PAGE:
This weekend we’re headed to Red Rocks to hopefully send Cloud Tower among other routes.



My Life as a Geologist

23 09 2008

I have finally returned from my brief stint of being a geologist (and not a rock climber – I haven’t gotten to climb in three weeks!!!). I don’t get the impression that many people actually know what geologists actually do, other than look at rocks, I figured I’d write a post about it.

Most geologists agree that in order to be a real geologist you have to go into the field sometimes to look at or sample real rocks. Geology is not one of those things that you can do only in a lab. But once we’re out in the field, there are a lot of things we could spend our time doing. Different geologists will see different things in the same place, depending on whether they are focusing on small, medium, or large scale features.

My trip was mostly about looking at medium-scale features – beds and “structures” (which are generally faults and folds) that occur on several meter scales. It’s hard to really understand the big picture of what’s going on at this scale by just looking at it and writing some notes. That’s why we “map” what we see – we start with a topo map of the area and draw in “contacts” between different rock units (for example, the contact between a 100ft thick bed of limestone and a 150ft bed of shale) as we trace them around hills and through “structures” like folds and faults. We also pay attention to how the beds are oriented so that later we can understand what’s going on below the surface. I’ve included some examples below.

This is a geologic map of the state of California. We do something like this, but on a much smaller scale, where 1 inch = 500 ft.

This is a smaller scale geologic map of part of the Grand Canyon.

This is a sample of a “geologic cross section” that a geologist can make based on observations from the surface. It shows a hypothesis of what the units look like below the surface. This example is from a folded and faulted area in Tennessee and North Carolina.

So for 18 days, I was hiking around a field area (called Poleta Folds) in the Inyo Mountains (which is the range to the east above Bishop and Big Pine) just above Deep Springs Valley, looking at rocks (but not climbing them). Our field area was at about 6000ft, so it was relatively good exercise to be hiking around off trail with a pack on all day. For most of the trip, we camped at a nice forest service campsite at Cedar Flat, somewhere between 7000 and 8000ft. The days were pretty busy – we would wake up at 7am every morning, cook breakfast and pack lunch, drive to the field area by around 8:30, work until 5pm, head back to camp, cook dinner, “ink” our maps (copying over what you’ve drawn in pencil during the day with pen so it doesn’t smear), and go to bed exhausted around 9:30pm. I hardly had any time or energy to think about rock climbing, although there were no rocks worthy of climbing anyways.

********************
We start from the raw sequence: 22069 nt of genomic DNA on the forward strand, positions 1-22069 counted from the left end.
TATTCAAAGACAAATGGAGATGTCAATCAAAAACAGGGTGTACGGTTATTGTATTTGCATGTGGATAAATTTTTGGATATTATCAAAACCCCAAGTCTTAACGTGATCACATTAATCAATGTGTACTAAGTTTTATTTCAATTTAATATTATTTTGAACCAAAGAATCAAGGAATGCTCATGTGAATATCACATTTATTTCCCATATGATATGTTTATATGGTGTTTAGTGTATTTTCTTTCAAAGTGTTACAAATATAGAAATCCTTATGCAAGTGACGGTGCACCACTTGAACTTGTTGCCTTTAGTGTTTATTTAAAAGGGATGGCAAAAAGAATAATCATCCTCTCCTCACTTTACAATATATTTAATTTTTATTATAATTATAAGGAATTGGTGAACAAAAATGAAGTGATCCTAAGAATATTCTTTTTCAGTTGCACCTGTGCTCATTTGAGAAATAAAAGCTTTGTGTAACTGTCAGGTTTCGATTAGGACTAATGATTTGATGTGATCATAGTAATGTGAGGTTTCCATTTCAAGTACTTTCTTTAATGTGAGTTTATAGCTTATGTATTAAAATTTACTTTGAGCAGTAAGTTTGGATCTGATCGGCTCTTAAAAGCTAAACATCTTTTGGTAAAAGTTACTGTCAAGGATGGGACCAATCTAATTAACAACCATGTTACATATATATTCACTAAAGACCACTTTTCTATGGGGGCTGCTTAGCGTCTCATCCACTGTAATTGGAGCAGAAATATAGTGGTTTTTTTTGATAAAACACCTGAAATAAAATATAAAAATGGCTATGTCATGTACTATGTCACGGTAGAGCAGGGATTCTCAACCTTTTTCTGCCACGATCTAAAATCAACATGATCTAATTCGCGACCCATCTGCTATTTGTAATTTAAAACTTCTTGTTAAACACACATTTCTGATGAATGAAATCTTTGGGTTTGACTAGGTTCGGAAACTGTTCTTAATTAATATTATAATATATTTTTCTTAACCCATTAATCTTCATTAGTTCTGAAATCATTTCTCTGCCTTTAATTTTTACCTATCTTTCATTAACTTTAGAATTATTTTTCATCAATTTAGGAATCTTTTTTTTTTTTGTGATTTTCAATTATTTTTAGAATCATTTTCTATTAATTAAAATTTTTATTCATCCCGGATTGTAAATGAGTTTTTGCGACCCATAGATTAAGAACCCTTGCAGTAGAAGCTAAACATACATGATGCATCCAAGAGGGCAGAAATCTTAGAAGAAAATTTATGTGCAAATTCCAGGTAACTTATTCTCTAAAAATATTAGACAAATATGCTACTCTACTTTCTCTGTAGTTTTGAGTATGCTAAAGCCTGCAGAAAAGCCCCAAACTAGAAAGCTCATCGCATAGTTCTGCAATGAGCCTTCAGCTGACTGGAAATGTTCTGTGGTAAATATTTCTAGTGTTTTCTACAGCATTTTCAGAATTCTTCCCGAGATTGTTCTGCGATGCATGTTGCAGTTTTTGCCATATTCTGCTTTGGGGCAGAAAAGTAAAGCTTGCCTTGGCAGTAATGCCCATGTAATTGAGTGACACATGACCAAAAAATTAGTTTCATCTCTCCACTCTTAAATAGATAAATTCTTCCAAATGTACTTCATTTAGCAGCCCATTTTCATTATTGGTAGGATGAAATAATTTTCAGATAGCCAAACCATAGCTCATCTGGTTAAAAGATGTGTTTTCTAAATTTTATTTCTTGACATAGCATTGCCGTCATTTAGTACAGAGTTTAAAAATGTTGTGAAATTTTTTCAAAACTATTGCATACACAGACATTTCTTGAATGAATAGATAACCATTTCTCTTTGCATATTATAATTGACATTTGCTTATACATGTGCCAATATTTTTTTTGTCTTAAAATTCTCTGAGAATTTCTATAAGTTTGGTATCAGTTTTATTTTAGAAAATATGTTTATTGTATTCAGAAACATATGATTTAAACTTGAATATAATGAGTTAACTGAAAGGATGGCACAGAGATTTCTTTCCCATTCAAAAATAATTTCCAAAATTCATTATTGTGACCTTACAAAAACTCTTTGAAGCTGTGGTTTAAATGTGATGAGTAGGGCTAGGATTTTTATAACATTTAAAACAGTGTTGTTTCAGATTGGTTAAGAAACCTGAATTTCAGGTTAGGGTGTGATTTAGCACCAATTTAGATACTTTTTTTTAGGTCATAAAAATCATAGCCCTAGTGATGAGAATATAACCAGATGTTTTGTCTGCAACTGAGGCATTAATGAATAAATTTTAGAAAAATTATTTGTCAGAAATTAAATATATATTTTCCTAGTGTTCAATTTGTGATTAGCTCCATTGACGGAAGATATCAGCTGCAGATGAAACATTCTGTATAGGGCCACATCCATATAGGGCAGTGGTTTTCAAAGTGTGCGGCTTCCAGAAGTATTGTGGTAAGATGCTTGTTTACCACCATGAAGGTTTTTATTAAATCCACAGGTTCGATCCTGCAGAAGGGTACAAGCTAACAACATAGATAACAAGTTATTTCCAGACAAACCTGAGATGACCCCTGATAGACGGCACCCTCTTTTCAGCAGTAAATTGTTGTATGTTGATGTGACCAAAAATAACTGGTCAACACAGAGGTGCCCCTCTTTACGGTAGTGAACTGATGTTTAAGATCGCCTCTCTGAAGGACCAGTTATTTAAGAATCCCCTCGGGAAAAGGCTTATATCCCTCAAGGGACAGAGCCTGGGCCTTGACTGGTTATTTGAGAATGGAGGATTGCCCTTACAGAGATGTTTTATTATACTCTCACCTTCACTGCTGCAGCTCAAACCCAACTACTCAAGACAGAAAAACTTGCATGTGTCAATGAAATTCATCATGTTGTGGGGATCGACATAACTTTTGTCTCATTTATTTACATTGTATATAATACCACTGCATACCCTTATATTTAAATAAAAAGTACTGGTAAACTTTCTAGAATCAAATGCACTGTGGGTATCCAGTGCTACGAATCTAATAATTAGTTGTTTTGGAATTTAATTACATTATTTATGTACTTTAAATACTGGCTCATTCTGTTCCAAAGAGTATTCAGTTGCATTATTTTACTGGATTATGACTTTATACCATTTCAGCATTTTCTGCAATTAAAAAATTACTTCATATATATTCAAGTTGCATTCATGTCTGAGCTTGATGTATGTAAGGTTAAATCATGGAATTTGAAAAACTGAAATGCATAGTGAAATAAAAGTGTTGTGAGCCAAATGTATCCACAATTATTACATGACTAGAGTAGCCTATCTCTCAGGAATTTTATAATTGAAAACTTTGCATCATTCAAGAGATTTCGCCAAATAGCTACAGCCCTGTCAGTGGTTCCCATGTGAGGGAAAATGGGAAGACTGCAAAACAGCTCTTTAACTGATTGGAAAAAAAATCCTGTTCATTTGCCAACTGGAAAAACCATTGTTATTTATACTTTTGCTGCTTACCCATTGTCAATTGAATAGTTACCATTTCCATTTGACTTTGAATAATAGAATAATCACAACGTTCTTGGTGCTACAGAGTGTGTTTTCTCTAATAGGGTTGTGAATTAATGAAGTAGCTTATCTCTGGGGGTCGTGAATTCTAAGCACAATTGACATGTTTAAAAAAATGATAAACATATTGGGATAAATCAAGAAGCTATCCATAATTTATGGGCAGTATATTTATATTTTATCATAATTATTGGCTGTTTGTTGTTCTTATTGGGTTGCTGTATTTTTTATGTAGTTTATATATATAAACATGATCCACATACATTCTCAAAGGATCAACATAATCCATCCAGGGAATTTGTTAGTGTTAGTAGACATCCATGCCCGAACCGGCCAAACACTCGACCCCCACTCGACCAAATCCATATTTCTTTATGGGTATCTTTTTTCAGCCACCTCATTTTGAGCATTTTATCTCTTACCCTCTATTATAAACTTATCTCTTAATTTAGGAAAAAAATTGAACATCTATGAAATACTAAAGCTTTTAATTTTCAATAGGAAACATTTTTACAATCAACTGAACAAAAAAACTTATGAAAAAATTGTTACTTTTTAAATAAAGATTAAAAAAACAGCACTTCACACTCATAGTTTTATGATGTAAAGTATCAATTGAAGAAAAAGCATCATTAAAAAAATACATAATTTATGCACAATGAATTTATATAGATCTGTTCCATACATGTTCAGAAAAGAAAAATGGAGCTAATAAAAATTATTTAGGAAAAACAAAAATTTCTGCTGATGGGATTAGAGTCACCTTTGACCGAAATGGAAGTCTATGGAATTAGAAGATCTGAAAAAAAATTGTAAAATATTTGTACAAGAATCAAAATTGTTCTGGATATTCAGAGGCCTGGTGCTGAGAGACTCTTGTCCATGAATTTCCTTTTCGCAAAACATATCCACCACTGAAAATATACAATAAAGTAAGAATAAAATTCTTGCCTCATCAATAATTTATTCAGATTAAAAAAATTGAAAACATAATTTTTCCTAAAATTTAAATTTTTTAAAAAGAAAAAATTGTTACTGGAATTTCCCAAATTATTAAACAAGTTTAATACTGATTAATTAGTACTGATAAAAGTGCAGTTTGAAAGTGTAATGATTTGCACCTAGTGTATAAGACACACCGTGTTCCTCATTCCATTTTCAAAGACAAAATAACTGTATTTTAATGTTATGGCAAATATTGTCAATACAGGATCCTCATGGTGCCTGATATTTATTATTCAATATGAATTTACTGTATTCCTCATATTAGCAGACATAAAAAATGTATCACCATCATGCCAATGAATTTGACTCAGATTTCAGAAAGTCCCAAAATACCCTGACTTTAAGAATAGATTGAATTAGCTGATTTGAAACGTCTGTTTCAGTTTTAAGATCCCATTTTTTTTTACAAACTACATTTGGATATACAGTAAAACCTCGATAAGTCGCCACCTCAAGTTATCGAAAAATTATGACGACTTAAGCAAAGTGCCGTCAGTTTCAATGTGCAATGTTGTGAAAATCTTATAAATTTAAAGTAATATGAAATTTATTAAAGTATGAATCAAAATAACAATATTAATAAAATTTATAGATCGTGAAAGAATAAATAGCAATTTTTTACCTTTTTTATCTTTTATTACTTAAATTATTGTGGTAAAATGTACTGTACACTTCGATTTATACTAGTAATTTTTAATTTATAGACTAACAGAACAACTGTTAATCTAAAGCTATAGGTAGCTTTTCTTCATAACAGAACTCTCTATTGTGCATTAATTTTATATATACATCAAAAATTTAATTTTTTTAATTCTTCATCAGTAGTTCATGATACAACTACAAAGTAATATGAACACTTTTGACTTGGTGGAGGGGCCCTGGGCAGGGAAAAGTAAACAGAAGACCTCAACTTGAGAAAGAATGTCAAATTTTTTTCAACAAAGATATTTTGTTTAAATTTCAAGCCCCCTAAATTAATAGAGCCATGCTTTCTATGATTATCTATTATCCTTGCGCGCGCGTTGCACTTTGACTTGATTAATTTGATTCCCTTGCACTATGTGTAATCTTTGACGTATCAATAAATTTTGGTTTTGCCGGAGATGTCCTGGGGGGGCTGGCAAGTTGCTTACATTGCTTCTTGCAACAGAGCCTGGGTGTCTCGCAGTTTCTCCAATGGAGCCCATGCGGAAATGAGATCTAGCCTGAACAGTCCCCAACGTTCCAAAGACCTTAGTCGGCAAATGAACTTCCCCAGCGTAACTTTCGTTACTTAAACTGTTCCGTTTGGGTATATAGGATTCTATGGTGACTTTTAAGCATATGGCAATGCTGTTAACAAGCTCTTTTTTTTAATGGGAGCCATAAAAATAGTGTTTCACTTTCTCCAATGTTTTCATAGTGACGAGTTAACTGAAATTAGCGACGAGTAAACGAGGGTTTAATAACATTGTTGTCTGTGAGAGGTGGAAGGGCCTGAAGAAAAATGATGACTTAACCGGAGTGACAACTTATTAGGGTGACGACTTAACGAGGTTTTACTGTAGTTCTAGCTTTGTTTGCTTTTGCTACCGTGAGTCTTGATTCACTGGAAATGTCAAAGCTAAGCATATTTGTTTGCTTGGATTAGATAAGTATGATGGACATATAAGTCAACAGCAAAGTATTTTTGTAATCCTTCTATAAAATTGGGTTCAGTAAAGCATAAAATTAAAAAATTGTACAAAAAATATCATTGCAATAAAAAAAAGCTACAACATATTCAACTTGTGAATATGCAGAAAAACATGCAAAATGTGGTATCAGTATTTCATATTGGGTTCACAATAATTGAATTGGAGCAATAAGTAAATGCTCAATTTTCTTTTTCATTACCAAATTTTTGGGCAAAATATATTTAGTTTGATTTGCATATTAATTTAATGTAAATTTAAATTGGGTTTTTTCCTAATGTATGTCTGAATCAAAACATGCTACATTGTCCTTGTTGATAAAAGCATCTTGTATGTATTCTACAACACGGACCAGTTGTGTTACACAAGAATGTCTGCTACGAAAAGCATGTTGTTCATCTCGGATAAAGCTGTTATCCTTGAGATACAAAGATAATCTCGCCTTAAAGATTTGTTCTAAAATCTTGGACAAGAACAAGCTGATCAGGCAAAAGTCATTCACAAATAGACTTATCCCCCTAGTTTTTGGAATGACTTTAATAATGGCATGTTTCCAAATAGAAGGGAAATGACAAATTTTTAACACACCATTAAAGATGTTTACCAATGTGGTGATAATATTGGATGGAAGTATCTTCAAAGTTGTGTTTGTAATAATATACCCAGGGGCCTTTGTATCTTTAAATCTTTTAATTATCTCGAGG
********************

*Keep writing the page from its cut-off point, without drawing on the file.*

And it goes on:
Sweet geology that we unfortunately didn’t get to map. The white flat area in the background is on the valley floor of Deep Springs Valley.

Doing a “field camp” like this is basically a rite of passage for geologists. It’s important for someone studying rocks to know how to function in the field since fieldwork is generally involved with most geological studies. Some field camps are a lot longer than ours – 10 weeks instead of 3 – but I feel like I learned and accomplished a lot in my 3 weeks. Plus, with only 3 other students in the class, I’m not sure we could have spent another 7 weeks together…

One of many cute lizards in the field area.

One of the highlights of our trip was a regional field trip day, when we drove around and looked at stuff instead of mapping. We ended up at the Patriarch Grove in the Ancient Bristlecone Pine Forest at around 12,000ft elevation. Although the day was a bit cloudy, making the view of the Inyos and Sierras a little less spectacular, it was still really beautiful up there. It even snowed on us, which was a big difference from being hot and miserable in the field area (I had to use 55 spf sunscreen because I was getting burned through several reapplication of my usual 30 spf).

Old trees and chilly weather at the Patriarch Grove.

But now it’s back to climbing and rushing to get things done for my senior year of college. WOO!


No Lizzy Posts for a While

26 08 2008

Sometimes, there are things other than rock climbing that happen in our lives. I am about to experience one of these things. Starting Friday, I will be out in the desert for 3 weeks for Caltech’s field camp, a pretty standard experience for geology students that involves going out into the field, walking around a lot, and figuring out what is going on with the rocks out there.

Although I’m not excited about not getting to see Luke or go climbing for so long, I am still excited to go out and learn a lot. Geology is one of those fields where you tend to learn a lot more out in the field than in some classroom and I always come back from most field trips really motivated about geology, which will be a good way to start my senior year.

So you’ll probably only get to read Luke’s posts for a while, but hopefully he will still be doing some sweet things while I am busy – starting with the Third Pillar of Dana and the Red Dihedral on the Incredible Hulk this coming weekend.